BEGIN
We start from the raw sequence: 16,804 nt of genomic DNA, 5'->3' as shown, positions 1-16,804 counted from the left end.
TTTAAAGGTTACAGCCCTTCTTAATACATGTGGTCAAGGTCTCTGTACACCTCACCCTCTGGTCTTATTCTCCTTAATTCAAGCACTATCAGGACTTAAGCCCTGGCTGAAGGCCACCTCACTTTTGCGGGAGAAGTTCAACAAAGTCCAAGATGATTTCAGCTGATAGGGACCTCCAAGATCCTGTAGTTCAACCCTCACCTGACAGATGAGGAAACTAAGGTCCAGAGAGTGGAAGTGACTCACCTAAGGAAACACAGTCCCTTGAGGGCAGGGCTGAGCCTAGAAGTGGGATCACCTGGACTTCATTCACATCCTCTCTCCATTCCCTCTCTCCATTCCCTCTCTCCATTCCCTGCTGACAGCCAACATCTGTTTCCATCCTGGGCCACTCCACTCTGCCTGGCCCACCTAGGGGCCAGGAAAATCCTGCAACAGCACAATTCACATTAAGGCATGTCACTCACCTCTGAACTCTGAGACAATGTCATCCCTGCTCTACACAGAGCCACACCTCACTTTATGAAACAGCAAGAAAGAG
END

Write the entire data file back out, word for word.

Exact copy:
We start from the raw sequence: 16,804 nt of genomic DNA, 5'->3' as shown, positions 1-16,804 counted from the left end.
TTTAAAGGTTACAGCCCTTCTTAATACATGTGGTCAAGGTCTCTGTACACCTCACCCTCTGGTCTTATTCTCCTTAATTCAAGCACTATCAGGACTTAAGCCCTGGCTGAAGGCCACCTCACTTTTGCGGGAGAAGTTCAACAAAGTCCAAGATGATTTCAGCTGATAGGGACCTCCAAGATCCTGTAGTTCAACCCTCACCTGACAGATGAGGAAACTAAGGTCCAGAGAGTGGAAGTGACTCACCTAAGGAAACACAGTCCCTTGAGGGCAGGGCTGAGCCTAGAAGTGGGATCACCTGGACTTCATTCACATCCTCTCTCCATTCCCTCTCTCCATTCCCTCTCTCCATTCCCTGCTGACAGCCAACATCTGTTTCCATCCTGGGCCACTCCACTCTGCCTGGCCCACCTAGGGGCCAGGAAAATCCTGCAACAGCACAATTCACATTAAGGCATGTCACTCACCTCTGAACTCTGAGACAATGTCATCCCTGCTCTACACAGAGCCACACCTCACTTTATGAAACAGCAAGAAAGAG